During a recent conversation, a friend had mentioned that they saw Cobalt Strike as a post-exploitation only tool. This strikes me as a little odd. Cobalt Strike has always had all the features necessary to execute a full attack chain.

The system profiler, spear phishing tool, and user-driven attacks support a social engineering process designed to get a foothold into a modern enterprise.

The Beacon payload integrates well with the above tools. It stages over HTTP, HTTPS, and DNS TXT records. Once the payload is in memory, Beacon can download its tasks over DNS A records, DNS TXT records, HTTP, and HTTPS.

Once on a target, Beacon’s post-exploitation capability gives you seamless access to PowerShell, mimikatz, and a slew of other organic capability. These tools are enough to exfiltrate data, capture user activity, and explore options for privilege escalation.

Beacon is also quite adept at target discovery. Beacon has a port scanner that deploys to the agent as a Reflective DLL. This port scanner runs on target and reports intermediate results during each check-in. Beacon also provides organic equivalents for many net commands building on the Windows Network Management API. I also tend to favor the use of PowerView to understand large environments.

What about lateral movement? Beacon has automation for this too. The psexec, psexec_psh, winrm, and wmi commands are present. Like other Cobalt Strike features, these tools run in the Beacon agent. Don’t worry, the ability to leverage different trusts is present. Beacon can steal tokens, use credentials, pass-the-hash, and leverage Kerberos tickets.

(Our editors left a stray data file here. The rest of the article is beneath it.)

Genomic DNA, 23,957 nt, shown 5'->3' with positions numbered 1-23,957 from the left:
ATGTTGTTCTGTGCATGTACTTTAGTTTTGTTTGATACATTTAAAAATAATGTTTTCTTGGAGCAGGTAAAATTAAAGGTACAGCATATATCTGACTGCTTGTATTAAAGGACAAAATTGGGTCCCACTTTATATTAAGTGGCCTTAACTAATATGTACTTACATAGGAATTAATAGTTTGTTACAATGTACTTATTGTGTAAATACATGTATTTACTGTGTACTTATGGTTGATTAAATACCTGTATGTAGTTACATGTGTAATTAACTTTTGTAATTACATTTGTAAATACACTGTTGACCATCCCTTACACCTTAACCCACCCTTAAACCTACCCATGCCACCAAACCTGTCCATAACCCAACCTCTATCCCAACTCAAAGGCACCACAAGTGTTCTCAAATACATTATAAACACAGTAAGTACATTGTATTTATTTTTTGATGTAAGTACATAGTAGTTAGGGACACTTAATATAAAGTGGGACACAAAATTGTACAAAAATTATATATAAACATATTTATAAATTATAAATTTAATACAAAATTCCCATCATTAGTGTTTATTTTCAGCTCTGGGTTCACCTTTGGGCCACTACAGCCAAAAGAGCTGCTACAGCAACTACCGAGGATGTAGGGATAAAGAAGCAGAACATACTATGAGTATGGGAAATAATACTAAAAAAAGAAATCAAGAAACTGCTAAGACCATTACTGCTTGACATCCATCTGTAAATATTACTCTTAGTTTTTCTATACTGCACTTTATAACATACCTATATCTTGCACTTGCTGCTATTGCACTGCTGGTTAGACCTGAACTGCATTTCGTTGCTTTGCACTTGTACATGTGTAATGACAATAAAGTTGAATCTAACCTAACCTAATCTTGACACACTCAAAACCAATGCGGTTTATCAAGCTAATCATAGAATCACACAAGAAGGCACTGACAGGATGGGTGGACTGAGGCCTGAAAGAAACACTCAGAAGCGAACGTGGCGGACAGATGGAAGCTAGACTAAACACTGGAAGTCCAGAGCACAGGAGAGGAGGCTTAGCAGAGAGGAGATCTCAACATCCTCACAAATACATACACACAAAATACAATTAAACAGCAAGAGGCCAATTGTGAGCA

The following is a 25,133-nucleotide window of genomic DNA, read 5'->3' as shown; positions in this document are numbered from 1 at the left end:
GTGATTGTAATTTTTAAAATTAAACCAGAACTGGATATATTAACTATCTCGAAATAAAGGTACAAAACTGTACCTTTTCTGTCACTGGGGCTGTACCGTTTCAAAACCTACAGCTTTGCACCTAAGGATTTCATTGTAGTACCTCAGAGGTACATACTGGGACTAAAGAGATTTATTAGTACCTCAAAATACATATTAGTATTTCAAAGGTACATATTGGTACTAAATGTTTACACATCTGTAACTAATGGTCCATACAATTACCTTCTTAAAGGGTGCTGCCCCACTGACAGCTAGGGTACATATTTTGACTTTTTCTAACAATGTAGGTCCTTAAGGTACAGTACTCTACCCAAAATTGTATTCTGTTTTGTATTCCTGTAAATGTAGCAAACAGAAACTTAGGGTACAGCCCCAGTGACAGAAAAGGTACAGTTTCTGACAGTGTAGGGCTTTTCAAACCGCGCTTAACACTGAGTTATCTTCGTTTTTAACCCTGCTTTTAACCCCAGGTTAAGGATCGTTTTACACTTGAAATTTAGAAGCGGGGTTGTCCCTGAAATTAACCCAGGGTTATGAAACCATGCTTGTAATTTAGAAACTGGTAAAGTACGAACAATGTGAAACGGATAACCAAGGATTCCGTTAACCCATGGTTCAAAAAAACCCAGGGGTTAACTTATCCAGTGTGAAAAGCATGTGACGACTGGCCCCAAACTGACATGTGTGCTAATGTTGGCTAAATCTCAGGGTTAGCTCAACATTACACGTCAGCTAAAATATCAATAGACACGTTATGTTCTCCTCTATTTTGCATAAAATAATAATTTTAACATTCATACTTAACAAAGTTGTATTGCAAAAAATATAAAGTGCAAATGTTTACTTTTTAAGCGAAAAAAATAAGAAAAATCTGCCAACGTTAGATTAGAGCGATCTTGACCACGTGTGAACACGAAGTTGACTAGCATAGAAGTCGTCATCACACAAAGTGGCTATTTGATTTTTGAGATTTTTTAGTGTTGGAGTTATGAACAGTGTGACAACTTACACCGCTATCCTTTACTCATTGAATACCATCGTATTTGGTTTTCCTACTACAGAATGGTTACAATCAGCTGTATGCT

If you’re at a loss about how this is possible, without the Metasploit Framework, take a look at this talk:

What about pivoting? Cobalt Strike can pivot too. Which option makes sense depends on your definition of pivoting. If you would like to control your Beacon agents through a foothold Beacon, you can do that. Beacon uses Windows named pipes to control Beacons through another Beacon. You can chain multiple accesses together this way without any problems. This feature is ideal for privilege escalation; you don’t have to worry about egress for the elevated session. This feature is also beautiful for lateral movement; named pipe communication is encapsulated in the SMB protocol. It blends in well. Many of my customers rave about this particular feature and how easy it is with Cobalt Strike 3.0 and later.

Chaining Beacons together is one thing, what about tunneling tools through Beacon? Cobalt Strike has you covered here too. You can use SOCKS pivoting to tunnel tools through Beacon. You can also setup reverse port forwards that ride backwards through your Beacon communication path too.

When I look at the above capability, I ask: how is this post-exploitation only? Cobalt Strike has the tools to get a foothold with a targeted phishing attack, operate through that foothold, expand access, pivot, and exfiltrate data.

Now, let’s shift the question: Where is the tool to scan for vulnerabilities in web applications? Why doesn’t Cobalt Strike import vulnerability scan results? Where are the remote memory corruption exploits to verify vulnerability scan results? Why can’t you run NMap from Cobalt Strike? Cobalt Strike doesn’t do these things. Cobalt Strike is not a toolset for vulnerability verification. It never was. It never will be.

What is Cobalt Strike for then? It’s for red team operations and adversary simulations. These services require the ability to work quietly as a remote actor in a customer’s network. This problem set and the features it requires are different from the features needed in a vulnerability verification tool.

The Advanced Threat Tactics course covers these topics in depth.